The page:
This happens when our minds trick us into thinking we’re larger than we really are when we look in the mirror or that we’ve eaten more than we’ve really eaten. This can make us feel out of control. When we believe these thoughts, we might engage in harmful practices such as eating disorder behaviors, and even using drugs to place a level of control, albeit illusionary control, back in our lives.
How to practice embodiment on the path to eating disorder recovery
“Mindfulness is a way of befriending ourselves and our experience.”
― Jon Kabat-Zinn
The wonderful thing about practicing mindfulness is that it allows us to bring our attention with intention to our senses and experiences within our bodies in the present moment.
Try this mindfulness exercise for embodiment to help you navigate your way through all your senses.
Take a seat and close your eyes. Feel how the bed, couch or chair feels beneath you or how the floor feels under your feet. What do you notice? Points of contact? Pressure?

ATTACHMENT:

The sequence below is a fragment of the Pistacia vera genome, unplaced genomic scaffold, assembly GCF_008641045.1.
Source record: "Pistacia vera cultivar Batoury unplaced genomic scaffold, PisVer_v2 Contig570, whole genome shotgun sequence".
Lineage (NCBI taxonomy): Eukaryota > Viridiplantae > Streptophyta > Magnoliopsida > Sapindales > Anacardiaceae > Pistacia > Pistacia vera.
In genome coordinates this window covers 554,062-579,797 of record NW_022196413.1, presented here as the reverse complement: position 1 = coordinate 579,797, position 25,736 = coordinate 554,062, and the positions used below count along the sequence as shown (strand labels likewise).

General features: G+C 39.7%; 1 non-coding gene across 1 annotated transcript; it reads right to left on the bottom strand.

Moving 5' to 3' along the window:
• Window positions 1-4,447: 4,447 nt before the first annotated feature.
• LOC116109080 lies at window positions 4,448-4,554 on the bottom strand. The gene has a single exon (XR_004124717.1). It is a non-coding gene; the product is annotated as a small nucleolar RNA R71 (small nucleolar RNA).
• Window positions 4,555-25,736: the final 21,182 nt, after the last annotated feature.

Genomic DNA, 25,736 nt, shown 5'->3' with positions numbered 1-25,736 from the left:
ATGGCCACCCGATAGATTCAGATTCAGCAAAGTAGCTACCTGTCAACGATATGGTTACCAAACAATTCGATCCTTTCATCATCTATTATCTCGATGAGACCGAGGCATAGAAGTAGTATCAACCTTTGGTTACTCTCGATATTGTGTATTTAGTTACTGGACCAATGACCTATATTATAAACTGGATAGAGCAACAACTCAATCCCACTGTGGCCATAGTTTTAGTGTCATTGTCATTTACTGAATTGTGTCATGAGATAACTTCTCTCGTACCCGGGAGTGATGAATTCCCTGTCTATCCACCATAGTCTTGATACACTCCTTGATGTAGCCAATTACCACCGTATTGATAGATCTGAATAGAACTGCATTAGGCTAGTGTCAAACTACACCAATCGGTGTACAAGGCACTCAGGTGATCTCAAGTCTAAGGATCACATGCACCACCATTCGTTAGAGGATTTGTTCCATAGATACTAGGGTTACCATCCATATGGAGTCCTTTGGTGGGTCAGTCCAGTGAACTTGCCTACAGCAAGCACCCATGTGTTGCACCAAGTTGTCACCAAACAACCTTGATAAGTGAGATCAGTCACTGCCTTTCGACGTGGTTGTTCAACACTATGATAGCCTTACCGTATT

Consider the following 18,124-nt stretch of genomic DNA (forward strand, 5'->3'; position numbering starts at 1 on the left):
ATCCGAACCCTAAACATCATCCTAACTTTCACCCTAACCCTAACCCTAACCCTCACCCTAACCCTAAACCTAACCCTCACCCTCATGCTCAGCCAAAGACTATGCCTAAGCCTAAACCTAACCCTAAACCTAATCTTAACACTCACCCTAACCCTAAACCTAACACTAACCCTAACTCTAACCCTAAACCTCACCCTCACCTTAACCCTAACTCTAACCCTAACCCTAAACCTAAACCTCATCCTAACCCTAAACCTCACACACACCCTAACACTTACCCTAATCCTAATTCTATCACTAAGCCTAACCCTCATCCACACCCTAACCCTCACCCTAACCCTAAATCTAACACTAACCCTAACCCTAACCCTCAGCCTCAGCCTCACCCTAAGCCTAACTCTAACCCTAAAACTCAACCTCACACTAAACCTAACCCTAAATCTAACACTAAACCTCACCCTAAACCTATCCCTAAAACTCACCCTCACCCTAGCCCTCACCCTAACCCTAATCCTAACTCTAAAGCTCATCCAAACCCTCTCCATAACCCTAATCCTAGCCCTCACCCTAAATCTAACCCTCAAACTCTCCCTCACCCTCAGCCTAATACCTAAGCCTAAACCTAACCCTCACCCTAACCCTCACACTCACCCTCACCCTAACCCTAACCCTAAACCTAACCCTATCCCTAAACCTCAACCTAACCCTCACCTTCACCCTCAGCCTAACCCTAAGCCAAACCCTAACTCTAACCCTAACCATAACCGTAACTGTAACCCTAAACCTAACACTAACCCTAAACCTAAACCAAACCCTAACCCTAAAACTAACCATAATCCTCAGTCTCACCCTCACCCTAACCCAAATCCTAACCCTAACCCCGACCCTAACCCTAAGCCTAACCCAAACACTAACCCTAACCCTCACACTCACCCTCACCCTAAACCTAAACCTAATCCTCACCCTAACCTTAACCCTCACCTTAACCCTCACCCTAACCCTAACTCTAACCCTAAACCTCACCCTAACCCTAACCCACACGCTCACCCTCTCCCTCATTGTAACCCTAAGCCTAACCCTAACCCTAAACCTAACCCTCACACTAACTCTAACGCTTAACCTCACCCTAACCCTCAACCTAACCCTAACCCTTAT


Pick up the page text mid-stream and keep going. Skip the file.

Now notice your breath. As you inhale, try to follow your breath as it flows from your nose to your lungs. When you exhale, follow it as it travels up and out of your nose. There is no need to breathe in a contrived way. Can you settle your awareness on where you feel your breath most easily in your body?
Now open your eyes and bring your awareness to your sense of sight. What do your eyes see? What colors, textures, and objects do you see?
Now close your eyes again and what do you hear? Are there sounds outside the room? Inside the room? Can you hear your own breathing or any other sounds you are making?
Do the same for your sense of touch, smell and taste.
Then, check in with how your body is feeling. Does it feel energized or tired? Hungry? Full? Does your body feel healthy? Are your legs tired from a long day?